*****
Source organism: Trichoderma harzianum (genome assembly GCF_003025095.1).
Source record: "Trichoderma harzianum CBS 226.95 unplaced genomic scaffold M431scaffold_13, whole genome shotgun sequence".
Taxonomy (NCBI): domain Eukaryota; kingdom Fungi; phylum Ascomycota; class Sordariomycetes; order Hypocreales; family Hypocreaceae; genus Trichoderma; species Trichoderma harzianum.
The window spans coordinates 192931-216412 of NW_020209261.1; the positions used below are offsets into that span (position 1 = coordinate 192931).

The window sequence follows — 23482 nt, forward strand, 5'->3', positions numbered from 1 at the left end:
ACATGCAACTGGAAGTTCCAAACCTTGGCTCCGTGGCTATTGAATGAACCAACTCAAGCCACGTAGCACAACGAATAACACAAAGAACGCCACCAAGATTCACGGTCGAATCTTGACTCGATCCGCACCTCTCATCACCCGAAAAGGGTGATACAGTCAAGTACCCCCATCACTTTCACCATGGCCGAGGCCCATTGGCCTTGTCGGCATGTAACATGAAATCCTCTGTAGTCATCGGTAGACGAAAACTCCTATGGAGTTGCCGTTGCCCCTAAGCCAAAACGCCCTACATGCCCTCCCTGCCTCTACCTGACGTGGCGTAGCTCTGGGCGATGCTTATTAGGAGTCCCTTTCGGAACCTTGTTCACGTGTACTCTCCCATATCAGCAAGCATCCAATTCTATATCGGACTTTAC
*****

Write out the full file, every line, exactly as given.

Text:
Source organism: Trichoderma harzianum (genome assembly GCF_003025095.1).
Source record: "Trichoderma harzianum CBS 226.95 unplaced genomic scaffold M431scaffold_13, whole genome shotgun sequence".
Taxonomy (NCBI): domain Eukaryota; kingdom Fungi; phylum Ascomycota; class Sordariomycetes; order Hypocreales; family Hypocreaceae; genus Trichoderma; species Trichoderma harzianum.
The window spans coordinates 192931-216412 of NW_020209261.1; the positions used below are offsets into that span (position 1 = coordinate 192931).

The window sequence follows — 23482 nt, forward strand, 5'->3', positions numbered from 1 at the left end:
ACATGCAACTGGAAGTTCCAAACCTTGGCTCCGTGGCTATTGAATGAACCAACTCAAGCCACGTAGCACAACGAATAACACAAAGAACGCCACCAAGATTCACGGTCGAATCTTGACTCGATCCGCACCTCTCATCACCCGAAAAGGGTGATACAGTCAAGTACCCCCATCACTTTCACCATGGCCGAGGCCCATTGGCCTTGTCGGCATGTAACATGAAATCCTCTGTAGTCATCGGTAGACGAAAACTCCTATGGAGTTGCCGTTGCCCCTAAGCCAAAACGCCCTACATGCCCTCCCTGCCTCTACCTGACGTGGCGTAGCTCTGGGCGATGCTTATTAGGAGTCCCTTTCGGAACCTTGTTCACGTGTACTCTCCCATATCAGCAAGCATCCAATTCTATATCGGACTTTAC